Music Industry News Network [09-09-2004]

Brilliant Digital Entertainment And Altnet File Suit Against Infringers Of Its "TrueNames" Patent

Action Alleges Abuse of Protected Algorithm by "Spoofers," Names Web Services and Riaa as Defendants

Stating its efforts at cooperation have proven fruitless, Brilliant Digital Entertainment (BDE) subsidiary Altnet has filed a civil suit against a number of companies and organizations, including the RIAA, alleging the breach of the "TrueNames" patent it licensed in 2002. The suit names RIAA chief Mitch Bainwol, and the RIAA's Hillary Rosen, Cary Sherman and Marc Morgenstern as defendants, in addition to The RIAA, Overpeer, Inc., Loudeye, Inc., and Media Sentry Inc. Altnet alleges some of the defendants infringe on its patents to "spoof" peer-to-peer (P2P) users with bogus or corrupted media files. Altnet alleges this has inhibited the growth of P2P for legitimate file sharing that benefits copyright holders (which Altnet advocates) and thereby has injured its business.

The suit, while narrowly focused on a specific, patented algorithm that permits the unique naming of files across peer-to-peer networks, has far-ranging implications in the ongoing battle between artists, copyright holders, labels and consumers over their respective rights to share files over the Internet. Recently, the US 9th Circuit Court of Appeals ruled that certain file sharing networks were not liable for the actions of their users who share files.

"Regrettably, our unique business proposition, backed by our exclusive patent rights, has been rejected continuously over the past three years, forcing us to seek injunctive relief. We've exhausted every means of trying to work with defendants and those they represent to patiently encourage and positively develop the P2P distribution channel," says Altnet CEO Kevin Bermeister. "Ironically, Altnet has built its business to directly address the modern moral dilemma of digital copyright infringement; yet their failure to establish -- or embrace -- legitimate, consistent and competitive business practices, delays the day when we will both see significant revenue from this incredible distribution stream that is already providing substantial benefit to many copyright owners and consumers. In the interim, we cannot stand by and allow them to erode our business opportunity by the wholesale infringement of our rights."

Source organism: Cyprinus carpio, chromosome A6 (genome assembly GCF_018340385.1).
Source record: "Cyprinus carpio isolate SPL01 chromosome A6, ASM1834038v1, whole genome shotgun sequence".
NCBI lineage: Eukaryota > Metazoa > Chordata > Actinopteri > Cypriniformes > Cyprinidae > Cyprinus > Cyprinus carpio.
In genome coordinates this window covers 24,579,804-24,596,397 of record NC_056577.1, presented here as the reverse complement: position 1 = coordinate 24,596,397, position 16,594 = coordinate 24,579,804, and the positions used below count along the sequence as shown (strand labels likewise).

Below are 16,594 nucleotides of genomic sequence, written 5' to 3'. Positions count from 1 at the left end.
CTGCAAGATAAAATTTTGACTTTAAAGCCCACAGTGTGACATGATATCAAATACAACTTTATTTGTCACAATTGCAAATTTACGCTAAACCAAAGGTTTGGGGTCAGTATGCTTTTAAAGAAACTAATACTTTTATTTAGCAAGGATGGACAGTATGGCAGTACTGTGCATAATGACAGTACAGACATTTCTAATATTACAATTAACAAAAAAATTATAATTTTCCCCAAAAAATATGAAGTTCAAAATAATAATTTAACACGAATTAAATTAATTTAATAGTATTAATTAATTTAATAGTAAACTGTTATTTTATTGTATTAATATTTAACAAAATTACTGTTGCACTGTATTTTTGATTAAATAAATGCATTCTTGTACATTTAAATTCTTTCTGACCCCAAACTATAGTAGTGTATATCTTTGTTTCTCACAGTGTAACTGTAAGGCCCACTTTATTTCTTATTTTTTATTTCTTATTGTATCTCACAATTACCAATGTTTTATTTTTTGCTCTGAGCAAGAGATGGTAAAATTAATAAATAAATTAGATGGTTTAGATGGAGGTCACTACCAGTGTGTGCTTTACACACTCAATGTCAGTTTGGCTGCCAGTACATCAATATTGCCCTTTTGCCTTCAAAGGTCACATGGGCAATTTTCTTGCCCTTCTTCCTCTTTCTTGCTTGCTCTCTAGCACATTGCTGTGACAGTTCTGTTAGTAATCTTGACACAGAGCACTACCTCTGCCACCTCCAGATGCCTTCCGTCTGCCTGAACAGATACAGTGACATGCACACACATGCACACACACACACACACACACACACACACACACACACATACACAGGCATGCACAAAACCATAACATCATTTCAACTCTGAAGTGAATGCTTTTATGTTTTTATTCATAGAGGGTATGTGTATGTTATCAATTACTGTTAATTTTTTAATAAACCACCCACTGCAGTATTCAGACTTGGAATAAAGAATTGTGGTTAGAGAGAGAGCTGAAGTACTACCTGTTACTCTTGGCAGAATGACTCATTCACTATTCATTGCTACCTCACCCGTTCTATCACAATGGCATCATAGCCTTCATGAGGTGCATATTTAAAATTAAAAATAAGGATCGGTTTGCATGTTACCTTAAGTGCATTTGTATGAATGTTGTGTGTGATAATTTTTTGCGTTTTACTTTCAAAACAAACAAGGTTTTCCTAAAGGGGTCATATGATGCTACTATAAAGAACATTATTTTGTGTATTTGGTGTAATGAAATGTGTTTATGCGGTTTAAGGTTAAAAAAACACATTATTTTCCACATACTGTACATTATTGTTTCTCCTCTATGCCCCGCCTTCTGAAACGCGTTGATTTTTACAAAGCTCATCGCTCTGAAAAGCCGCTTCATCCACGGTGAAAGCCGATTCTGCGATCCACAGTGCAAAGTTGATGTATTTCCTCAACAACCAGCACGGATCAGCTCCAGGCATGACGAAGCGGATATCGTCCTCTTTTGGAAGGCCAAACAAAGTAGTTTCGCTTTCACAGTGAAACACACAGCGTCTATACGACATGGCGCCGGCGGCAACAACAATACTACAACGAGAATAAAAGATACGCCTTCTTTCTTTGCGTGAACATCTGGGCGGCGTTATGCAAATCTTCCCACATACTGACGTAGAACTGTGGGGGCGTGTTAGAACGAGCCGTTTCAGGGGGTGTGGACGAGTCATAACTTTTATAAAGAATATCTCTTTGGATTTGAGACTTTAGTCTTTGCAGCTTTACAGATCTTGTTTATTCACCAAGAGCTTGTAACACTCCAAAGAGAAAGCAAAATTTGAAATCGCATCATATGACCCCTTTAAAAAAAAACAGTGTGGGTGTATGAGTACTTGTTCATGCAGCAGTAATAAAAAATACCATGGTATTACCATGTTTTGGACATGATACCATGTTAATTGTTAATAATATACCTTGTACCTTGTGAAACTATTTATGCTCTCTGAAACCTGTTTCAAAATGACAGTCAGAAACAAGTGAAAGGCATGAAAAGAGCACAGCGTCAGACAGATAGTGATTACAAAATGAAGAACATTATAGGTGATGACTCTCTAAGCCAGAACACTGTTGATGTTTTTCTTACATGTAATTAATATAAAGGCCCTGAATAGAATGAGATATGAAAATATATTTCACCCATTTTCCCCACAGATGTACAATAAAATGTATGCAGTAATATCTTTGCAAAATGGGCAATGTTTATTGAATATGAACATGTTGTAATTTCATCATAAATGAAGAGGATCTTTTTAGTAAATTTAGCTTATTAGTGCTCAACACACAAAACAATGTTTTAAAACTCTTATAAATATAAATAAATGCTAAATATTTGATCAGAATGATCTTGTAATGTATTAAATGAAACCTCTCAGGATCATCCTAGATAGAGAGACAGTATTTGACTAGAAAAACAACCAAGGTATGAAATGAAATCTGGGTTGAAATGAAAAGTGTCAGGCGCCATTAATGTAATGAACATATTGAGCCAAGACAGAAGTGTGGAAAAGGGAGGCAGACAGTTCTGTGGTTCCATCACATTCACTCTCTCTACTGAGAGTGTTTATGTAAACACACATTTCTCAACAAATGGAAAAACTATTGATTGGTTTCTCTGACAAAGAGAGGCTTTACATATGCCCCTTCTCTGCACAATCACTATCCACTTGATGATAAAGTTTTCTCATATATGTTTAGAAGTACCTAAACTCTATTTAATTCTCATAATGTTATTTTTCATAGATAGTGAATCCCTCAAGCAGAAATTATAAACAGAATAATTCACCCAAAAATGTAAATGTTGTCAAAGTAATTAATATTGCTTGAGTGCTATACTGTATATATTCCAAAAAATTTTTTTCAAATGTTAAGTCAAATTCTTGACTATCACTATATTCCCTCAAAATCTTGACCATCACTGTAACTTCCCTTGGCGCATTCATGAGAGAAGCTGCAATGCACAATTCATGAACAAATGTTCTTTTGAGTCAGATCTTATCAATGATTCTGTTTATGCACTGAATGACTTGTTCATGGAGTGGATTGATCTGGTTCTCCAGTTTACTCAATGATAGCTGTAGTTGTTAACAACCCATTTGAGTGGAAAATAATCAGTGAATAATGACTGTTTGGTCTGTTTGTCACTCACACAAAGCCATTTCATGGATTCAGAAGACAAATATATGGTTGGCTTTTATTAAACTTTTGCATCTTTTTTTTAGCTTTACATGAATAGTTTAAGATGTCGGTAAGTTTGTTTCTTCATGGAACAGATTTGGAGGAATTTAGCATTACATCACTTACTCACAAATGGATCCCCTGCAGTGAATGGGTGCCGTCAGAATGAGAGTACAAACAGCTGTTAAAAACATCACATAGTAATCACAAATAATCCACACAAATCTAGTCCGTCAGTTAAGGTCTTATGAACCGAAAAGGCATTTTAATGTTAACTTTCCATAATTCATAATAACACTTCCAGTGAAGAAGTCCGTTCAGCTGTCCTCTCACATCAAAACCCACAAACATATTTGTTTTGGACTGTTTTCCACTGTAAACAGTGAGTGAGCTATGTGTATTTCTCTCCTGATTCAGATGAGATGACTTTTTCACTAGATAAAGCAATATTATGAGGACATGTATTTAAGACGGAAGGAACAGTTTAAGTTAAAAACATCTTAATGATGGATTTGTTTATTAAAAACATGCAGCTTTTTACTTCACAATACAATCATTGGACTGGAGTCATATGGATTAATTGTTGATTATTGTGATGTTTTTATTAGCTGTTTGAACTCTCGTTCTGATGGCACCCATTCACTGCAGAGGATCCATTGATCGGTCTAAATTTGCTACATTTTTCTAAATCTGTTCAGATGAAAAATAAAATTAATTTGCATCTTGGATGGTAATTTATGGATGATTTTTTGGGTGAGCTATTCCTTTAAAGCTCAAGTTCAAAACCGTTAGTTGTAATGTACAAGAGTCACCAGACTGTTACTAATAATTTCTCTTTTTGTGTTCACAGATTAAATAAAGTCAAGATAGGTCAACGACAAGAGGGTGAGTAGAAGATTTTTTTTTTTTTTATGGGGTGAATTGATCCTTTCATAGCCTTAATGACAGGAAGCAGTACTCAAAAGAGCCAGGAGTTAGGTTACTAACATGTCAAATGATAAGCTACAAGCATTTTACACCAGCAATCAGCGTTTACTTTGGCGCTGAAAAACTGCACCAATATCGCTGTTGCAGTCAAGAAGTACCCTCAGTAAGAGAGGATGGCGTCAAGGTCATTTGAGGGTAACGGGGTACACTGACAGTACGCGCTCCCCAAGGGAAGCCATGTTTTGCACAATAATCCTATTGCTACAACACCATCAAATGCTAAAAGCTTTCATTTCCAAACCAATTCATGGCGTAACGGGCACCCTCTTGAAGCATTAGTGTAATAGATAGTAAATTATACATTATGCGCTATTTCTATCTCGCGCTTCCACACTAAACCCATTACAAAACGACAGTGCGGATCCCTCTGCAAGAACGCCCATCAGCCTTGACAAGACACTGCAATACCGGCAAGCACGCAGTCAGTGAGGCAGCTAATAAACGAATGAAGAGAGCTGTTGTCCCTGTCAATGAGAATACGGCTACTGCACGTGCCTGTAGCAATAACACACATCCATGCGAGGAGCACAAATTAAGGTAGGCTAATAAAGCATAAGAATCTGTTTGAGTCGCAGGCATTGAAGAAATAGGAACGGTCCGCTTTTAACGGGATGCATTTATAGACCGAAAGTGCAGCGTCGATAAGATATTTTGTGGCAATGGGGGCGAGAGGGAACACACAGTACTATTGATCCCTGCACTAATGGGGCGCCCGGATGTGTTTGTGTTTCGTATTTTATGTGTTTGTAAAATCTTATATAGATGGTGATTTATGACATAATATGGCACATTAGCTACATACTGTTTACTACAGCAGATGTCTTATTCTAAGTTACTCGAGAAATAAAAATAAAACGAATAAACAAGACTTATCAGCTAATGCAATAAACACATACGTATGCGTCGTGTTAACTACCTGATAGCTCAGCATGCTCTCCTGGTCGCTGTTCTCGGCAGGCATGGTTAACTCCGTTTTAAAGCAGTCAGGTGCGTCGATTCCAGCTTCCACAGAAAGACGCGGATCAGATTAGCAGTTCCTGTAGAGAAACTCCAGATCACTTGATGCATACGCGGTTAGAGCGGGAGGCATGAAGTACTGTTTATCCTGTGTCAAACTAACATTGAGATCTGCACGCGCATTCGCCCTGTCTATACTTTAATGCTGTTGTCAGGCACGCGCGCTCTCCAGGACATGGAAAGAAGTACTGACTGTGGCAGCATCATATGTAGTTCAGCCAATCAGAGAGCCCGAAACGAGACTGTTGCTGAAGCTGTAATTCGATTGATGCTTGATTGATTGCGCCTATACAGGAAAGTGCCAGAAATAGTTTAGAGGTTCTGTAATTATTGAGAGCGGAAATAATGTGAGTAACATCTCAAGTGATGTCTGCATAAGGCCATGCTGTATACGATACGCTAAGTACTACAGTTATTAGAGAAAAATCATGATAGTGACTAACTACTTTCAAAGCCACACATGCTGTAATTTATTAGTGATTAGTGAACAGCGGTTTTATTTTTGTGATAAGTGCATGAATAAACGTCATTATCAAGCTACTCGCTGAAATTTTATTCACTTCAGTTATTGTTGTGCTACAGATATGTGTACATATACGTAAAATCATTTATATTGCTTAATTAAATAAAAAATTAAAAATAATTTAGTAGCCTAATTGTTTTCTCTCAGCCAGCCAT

Altnet President Lee Jaffe adds, "Overpeer claims it spoofs up to 200 million files per month. That adds up to a lot of instances of patent violation. The defendants have had the opportunity to work closely with us to innovate and improve the overall content experience for file sharers, yet they choose to send users damaged files that erode relationships between artists, bands, and their fans."

Altnet, for its part, has built its business advocating authorized distribution of files over the Internet and stresses its commitment to providing full compensation for copyright holders through advertising, content sales and revenue sharing. The company has successfully distributed video and audio clips from the recent Warped Tour online and has agreements with over seventy independent record labels to assist them in distributing their artists' music over peer-to-peer networks. TrueNames, according to Bermeister, is the most efficient method to identify unique files on distributed networks. "Nothing else is as simple or effective," he says.

Ironically, Overpeer collects -- and sells -- information gathered from consumers' computers. While officially dubbed "data mining," the information gathering practice is more often compared to "adware" or "spyware," which provides clients with information about computer users' web habits -- without informing users the data mining is going on. Others claim this kind of software slows down user computers.

Bermeister concludes, "We're saddened to have had to take this kind of action and are confident we will prevail."


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